Both groups have readily identifiable issues that, from a legal standpoint alone, has cast these two groups as being "controversial." The primary issues the public has connected to atheists are a collection of first-amendment and church/state separation issues such as prayer in public schools, and removing "in God we trust" on our currency and "under God" in the pledge. The homosexual issues revolve around family, such as gay marriage and adoption and their corresponding rights.
Despite having issues of greater personal severity, the gay community has gained some social acceptance in the last 30 years (although not much legally). In the 1978-2007 period, a series of Gallup polls showed that the percentage of Americans who would vote for a homosexual president rose from 26% to 55%. Atheist statistics remained fairly stagnant over the same period, growing from 40% to only 45%.
The atheist community should take note. We can learn from the gay rights movement -- as Paul Geisert and Mynga Futrell realized when they started the brights movement. We can not only learn what to do as a community, but we can learn what the sense of community can mean to the individuals within it, and how it can help them. Atheists that are wanting to come out have a wealth of gay anecdotes that can tell them exactly what to expect. This is where the NYTimes article's parallels are most useful.
The article begins by introducing a younger Zach O'Connor, before he came out. Zach was afraid of discovery. He was in denial. He even asked girls on dates in order to convince others -- and himself -- that he was straight. Sound familiar? Many atheists feel the same way, before coming out. We are afraid of negative reactions from our family and friends. We might have trouble admitting atheism to ourselves long after we stop believing in God/Allah/etc. Some of us even still attend church in order to fit in and appear as theistic as most of our peers. Many of us shy away from the term 'atheist' despite being non-religious. For both groups, these feelings and questions create negative pressures on life. Zach began doing poorly in school, and was quick to lose his temper. He didn't have many friends.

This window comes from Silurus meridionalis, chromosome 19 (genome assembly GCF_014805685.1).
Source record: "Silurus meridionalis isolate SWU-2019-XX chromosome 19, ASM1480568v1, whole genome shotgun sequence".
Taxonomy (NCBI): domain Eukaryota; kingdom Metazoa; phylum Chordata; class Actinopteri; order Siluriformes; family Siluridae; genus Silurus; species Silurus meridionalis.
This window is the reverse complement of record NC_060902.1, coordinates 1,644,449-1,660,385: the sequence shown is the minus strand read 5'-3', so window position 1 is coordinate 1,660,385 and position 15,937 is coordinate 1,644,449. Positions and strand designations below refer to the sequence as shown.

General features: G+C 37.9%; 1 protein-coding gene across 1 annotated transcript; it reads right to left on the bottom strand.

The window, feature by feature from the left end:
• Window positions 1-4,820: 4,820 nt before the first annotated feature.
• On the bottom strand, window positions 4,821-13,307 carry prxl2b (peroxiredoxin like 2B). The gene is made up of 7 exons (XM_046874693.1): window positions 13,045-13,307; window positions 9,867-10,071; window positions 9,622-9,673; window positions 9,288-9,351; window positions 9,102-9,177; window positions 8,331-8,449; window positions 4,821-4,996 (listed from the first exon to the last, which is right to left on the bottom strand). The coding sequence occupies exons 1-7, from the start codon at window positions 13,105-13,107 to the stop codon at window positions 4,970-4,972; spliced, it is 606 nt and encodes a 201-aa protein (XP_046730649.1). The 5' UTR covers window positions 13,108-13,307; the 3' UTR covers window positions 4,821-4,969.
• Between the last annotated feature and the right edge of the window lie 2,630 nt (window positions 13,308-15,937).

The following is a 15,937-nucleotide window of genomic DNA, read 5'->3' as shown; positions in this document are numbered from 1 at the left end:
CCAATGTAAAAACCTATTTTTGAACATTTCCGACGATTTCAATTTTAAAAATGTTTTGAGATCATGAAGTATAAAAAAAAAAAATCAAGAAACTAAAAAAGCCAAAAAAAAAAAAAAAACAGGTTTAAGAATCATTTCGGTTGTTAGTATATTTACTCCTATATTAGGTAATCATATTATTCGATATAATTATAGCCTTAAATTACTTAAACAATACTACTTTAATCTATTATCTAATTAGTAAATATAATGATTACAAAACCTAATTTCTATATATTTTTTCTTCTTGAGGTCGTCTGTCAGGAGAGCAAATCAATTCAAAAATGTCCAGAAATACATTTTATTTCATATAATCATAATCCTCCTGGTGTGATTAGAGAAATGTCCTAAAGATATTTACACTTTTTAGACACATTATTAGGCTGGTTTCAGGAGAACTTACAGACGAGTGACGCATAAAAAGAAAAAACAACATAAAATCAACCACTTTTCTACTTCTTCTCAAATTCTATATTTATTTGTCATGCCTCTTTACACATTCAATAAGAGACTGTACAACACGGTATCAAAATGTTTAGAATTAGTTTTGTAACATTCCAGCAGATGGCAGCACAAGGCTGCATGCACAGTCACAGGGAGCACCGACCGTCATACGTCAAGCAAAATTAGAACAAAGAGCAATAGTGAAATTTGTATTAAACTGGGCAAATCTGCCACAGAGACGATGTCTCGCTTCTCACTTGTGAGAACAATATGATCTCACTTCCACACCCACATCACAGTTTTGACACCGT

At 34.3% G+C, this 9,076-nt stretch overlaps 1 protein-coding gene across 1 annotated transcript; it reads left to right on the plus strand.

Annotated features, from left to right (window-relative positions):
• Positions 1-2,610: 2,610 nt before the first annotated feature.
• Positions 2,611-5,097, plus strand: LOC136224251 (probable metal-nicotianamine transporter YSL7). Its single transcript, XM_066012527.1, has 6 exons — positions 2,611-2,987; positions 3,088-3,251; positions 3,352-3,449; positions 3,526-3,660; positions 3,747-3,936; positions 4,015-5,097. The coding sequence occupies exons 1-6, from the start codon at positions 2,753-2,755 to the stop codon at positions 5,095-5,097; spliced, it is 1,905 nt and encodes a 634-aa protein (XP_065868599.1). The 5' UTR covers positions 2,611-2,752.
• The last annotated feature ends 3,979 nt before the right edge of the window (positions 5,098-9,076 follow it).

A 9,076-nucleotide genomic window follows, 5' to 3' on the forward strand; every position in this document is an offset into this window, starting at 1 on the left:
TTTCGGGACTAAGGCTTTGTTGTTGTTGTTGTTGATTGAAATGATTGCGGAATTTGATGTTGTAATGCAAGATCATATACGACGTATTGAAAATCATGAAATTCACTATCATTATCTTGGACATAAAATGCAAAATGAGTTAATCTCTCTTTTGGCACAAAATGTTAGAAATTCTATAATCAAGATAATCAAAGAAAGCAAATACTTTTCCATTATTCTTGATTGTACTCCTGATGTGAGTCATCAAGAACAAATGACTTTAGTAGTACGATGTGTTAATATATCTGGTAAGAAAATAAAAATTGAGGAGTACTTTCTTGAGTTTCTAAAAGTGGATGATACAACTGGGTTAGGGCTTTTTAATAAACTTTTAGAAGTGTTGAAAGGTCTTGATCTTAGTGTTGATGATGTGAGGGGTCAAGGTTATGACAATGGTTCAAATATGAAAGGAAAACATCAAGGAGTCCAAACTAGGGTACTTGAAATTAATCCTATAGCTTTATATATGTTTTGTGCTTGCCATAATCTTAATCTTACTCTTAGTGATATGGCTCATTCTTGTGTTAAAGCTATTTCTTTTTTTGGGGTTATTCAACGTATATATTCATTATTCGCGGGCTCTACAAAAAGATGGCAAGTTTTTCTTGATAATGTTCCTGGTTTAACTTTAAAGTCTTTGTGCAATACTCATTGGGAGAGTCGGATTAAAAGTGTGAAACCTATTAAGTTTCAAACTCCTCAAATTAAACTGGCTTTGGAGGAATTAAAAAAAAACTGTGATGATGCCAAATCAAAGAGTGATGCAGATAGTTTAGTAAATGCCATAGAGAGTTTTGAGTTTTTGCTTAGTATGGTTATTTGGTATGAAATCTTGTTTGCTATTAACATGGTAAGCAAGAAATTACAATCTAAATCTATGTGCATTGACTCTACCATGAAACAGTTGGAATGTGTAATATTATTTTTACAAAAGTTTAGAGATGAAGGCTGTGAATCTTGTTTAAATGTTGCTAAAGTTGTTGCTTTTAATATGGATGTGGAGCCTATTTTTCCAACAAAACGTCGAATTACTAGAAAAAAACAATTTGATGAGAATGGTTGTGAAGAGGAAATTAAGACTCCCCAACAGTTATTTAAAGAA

What I found so inspiring about the article was the story of acceptance that followed. Zach finally admitted his homosexuality to himself, and told his parents. The fireworks he expected to follow were non-existent. Nobody else in his family was gay, but they still completely accepted Zach.
"With all our faults," Mr. O'Connor says, "we're in this together."Zach began meeting with a gay youth group. He was teased and mocked by some school bullies at first, but quickly gained ground socially. His grades improved and he made more friends -- even male friends. One classmate even used Zach as the subject of a class essay on heroes.
Atheists see many of the same social stigmas as homosexuals. The same school bullies that teased and mocked Zach would probably tease and mock an atheist. But Zach's classmate should not be the only one to view Zach as a hero. Atheists should feel the same way. Are you still in the closet, maybe even in denial to yourself? Are you afraid of what might happen if you came out? Zach's story is an inspiration to anybody that is afraid of discrimination.